Japan’s requirement that any casino operating licences issued in that country be subject to a renewal process every 10 years is the “biggest obstacle to securing bank financing” for schemes that are expected to cost many billions of U.S. dollars each.
So said a special report issued on Wednesday by Fitch Ratings Inc, following a visit to the nation by Fitch analysts in the week beginning September 9.
What the ratings house described as the “10-year problem” was multifaceted, it said.
They included: “…a reapproval procedure imposed by the federal [sic] government every 10 years and the [resort-hosting] local government’s option to close operations if they are deemed not in the locality’s best interest.”
Fitch analysts Alex Bumazhny, Colin Mansfield and Roman Schorr added: “Stakeholders we talked to were confident that there would be some workarounds to these issues (e.g. local government indemnifying against a closure that is not a fault of the operator), but these issues remain the biggest obstacle at this time.”
Price tags of US$10-billion per resort have been mentioned by several suitors for a Japan casino licence – a maximum of three resorts will be permitted in a first phase of liberalisation. Fitch thinks they could cost as much as US$15 billion each.
What requirements will be put in place by Japanese authorities regarding capital expenditure ratios for IR consortiums involving international and local partners is not yet clear. The same is to say regarding potential financing requirements, whether cash or other form of equity, versus borrowings made on the strength of the likely income generated from a IR scheme.
Fitch said the possibility that such casino complexes – known in Japan as integrated resorts or “IRs” – could achieve 10-percent return on investment (ROI) annually was “doable but uncertain”.
Such projects were “far from slam-dunks” in terms of generating a “decent ROI”, described by Fitch as “10 percent or higher” annually, based on a formula measuring earnings before interest, taxation, depreciation and amortisation (EBITDA) over cost.
Tax, red tape
Fitch also gave some commentary on likely regulation including Japan’s proposed 30 percent tax on gross gaming revenue (GGR), which would be among the highest applied in the Asia-Pacific region. Macau’s effective rate is understood to be the highest at 39 percent.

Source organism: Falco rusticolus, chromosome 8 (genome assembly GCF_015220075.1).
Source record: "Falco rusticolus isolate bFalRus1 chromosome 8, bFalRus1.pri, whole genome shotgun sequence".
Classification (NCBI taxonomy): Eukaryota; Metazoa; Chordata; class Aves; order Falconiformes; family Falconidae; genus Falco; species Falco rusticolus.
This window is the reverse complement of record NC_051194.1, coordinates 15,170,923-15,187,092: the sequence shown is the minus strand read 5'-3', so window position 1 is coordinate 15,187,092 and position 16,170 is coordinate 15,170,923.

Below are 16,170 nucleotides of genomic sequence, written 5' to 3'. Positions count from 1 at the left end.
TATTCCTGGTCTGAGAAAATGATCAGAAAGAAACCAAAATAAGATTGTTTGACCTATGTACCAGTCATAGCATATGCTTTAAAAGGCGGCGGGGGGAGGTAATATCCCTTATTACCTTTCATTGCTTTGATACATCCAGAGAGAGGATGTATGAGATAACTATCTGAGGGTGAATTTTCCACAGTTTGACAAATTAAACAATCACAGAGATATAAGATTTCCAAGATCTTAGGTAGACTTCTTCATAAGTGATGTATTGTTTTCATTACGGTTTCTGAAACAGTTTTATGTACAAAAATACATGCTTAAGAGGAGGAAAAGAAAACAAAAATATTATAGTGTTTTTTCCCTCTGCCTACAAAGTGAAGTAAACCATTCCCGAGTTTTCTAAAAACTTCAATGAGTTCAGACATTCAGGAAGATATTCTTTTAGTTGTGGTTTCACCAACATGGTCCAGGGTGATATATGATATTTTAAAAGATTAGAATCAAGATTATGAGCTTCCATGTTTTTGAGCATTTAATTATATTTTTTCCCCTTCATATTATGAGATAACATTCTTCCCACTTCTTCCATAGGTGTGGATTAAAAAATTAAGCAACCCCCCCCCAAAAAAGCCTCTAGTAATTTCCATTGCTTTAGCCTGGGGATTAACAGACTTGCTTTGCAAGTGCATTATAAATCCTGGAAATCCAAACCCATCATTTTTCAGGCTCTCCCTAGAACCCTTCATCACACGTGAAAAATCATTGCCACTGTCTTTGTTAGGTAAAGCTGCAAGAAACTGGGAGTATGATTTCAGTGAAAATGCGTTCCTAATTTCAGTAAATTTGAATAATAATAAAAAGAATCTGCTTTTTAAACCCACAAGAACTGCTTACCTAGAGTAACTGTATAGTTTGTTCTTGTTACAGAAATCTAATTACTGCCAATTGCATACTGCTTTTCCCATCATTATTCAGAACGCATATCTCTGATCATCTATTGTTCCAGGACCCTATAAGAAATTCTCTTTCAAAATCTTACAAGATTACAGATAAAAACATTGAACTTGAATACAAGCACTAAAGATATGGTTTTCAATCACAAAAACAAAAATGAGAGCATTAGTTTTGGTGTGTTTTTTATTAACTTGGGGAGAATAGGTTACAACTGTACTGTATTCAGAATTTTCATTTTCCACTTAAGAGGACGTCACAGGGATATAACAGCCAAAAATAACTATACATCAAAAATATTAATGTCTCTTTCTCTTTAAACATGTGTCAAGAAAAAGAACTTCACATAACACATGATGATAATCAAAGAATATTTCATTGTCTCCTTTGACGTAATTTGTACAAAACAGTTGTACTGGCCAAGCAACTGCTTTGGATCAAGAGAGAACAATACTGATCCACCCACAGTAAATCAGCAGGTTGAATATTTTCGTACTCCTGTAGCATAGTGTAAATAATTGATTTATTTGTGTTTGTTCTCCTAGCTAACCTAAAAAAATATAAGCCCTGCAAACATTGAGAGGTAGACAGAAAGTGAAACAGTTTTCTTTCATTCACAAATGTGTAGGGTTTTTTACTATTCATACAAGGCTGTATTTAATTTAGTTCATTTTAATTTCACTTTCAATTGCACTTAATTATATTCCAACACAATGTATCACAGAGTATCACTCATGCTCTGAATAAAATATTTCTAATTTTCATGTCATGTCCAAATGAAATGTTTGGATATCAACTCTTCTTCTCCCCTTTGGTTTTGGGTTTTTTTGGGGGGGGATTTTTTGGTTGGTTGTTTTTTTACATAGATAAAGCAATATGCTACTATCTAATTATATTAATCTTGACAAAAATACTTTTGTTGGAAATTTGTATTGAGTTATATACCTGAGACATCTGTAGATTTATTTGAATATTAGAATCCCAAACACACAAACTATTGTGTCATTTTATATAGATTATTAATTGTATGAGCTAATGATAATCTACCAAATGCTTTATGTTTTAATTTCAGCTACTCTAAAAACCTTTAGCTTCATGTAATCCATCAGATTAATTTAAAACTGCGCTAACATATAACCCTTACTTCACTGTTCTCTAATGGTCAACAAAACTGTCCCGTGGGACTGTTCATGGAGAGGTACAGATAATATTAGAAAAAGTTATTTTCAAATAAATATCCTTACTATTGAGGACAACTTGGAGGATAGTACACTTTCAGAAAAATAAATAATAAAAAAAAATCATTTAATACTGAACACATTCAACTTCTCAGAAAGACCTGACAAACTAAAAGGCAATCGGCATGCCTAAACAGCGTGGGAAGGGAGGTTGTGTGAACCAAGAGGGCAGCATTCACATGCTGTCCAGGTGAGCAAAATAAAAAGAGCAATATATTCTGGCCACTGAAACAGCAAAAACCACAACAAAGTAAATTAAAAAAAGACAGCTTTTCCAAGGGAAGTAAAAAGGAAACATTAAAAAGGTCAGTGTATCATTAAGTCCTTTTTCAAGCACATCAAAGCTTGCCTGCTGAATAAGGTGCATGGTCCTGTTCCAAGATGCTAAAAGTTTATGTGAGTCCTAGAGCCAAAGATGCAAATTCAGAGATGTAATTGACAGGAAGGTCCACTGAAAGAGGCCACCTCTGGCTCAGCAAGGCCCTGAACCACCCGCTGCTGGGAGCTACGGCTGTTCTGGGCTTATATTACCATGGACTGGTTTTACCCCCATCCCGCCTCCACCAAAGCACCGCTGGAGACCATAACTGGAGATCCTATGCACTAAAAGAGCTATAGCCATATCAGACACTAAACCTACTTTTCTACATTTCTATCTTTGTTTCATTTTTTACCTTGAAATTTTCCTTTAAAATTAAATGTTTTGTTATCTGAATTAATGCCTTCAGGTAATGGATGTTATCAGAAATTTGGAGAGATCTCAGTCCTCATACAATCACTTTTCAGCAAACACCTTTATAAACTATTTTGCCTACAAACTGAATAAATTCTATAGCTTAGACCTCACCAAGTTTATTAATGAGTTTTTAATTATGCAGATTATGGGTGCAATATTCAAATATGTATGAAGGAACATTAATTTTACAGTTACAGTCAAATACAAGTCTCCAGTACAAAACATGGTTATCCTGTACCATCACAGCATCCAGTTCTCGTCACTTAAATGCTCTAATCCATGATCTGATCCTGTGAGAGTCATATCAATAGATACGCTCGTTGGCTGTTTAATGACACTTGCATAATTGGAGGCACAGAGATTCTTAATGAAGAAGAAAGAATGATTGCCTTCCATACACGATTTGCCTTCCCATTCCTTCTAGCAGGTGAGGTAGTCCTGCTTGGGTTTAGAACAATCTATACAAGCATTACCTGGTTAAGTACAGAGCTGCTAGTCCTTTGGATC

“Besides the higher gaming tax rate that we were well aware of before our trip, operators will have to deal with high development costs and bureaucratic red tape (e.g. know-your-customer and other reporting requirements),” stated the Fitch team.
“We estimated US$10 billion in costs before the trip. We now think the proper cost range is US$10 billion to US$15 billion after accounting for supporting infrastructure investment and meeting the stipulated amenities such as the cultural requirements,” added Fitch.
Of two front-runner cities in the effort to host an IR – Osaka and Yokohama – the Fitch team described the former’s proposed location, Yumeshima, an island formed via reclamation from the sea, as “extremely large” at 47 hectares (116 acres).
“Although centrally located… the immediate vicinity is remote. We spent about five to 10 minutes driving through industrial/port facilities. Hence, the site may require considerable infrastructure to make it more approachable,” said the analysts.
By contrast, the proposed Yokohama site at Yamashita Wharf was “considerably more approachable”, said Fitch.
“It is surrounded by a park, high-end lodging, a large picturesque Chinatown and transportation infrastructure (highways, local/regional metro railways and a ferry).”
Haneda Airport – one of two large international air hubs serving the country’s capital Tokyo “is about 25 minutes away” from Yamashita Wharf, noted Fitch.
Fitch expects annual GGR per resort – wherever located – to exceed by a “rough estimate” US$10 billion, “significantly up from our prior forecast of US$7 billion”.
“The main difference is we no longer think that casino floor size will be a major inhibitor as operators will have considerable leeway under the regulatory limit (up to 3 percent of the resorts’ total area could be designated for casino),” they noted.
Fitch assumed in its calculations 6,000 slots and 700 tables at each at the major resorts, with win per unit per day “similar to that” of Marina Bay Sands, Las Vegas Sands Corp’s Singapore casino property; i.e. “US$792 for slots and US$9,563 for tables in 2018”.
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